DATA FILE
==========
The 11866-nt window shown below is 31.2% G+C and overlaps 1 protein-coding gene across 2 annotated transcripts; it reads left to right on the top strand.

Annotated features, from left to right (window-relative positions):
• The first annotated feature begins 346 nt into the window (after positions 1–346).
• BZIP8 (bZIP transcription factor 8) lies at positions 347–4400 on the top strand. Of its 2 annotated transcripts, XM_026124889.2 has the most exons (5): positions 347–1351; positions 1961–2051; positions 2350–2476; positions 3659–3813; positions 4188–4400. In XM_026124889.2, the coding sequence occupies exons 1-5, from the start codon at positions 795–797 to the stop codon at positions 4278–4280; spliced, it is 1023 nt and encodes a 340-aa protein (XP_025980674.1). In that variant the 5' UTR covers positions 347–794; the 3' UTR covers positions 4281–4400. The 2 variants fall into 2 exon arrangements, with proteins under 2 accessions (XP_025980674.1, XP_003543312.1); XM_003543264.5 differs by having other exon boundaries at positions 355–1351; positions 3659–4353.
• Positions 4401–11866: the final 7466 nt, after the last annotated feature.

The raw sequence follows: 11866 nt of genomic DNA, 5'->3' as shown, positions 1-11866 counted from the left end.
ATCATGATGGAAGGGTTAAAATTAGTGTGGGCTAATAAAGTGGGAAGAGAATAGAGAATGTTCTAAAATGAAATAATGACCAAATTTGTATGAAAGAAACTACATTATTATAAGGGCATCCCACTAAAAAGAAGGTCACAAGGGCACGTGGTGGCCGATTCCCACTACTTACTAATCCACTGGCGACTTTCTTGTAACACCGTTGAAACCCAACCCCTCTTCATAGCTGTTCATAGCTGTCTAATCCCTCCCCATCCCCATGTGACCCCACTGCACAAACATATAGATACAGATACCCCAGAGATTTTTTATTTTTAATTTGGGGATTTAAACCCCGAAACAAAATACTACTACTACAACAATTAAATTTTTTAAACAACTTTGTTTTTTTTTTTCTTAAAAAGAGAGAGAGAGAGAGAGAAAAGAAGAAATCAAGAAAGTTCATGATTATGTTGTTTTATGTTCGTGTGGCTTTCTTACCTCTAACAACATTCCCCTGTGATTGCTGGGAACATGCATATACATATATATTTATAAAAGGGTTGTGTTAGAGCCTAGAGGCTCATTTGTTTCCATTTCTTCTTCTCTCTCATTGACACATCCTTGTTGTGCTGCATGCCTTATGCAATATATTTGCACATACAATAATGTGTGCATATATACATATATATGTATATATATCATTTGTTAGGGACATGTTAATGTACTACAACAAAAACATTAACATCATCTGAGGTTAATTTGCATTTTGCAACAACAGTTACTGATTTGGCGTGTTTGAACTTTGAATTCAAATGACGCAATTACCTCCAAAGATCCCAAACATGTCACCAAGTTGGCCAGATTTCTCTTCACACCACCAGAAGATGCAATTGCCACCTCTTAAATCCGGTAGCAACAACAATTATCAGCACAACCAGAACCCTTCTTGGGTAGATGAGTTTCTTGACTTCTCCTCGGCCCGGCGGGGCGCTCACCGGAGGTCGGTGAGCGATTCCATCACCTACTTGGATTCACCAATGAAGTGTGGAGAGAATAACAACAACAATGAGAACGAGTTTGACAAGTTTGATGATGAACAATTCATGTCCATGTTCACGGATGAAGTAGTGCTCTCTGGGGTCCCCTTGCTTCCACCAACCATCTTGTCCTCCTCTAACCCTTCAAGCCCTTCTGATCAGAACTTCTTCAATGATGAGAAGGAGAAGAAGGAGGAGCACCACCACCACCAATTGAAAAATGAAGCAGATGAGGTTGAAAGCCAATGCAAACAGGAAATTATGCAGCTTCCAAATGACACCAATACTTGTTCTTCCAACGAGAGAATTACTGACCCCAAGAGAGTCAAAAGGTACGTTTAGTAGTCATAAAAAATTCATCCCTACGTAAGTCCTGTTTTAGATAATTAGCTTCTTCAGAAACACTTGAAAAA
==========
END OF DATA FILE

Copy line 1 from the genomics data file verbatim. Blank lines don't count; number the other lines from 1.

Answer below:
The 11866-nt window shown below is 31.2% G+C and overlaps 1 protein-coding gene across 2 annotated transcripts; it reads left to right on the top strand.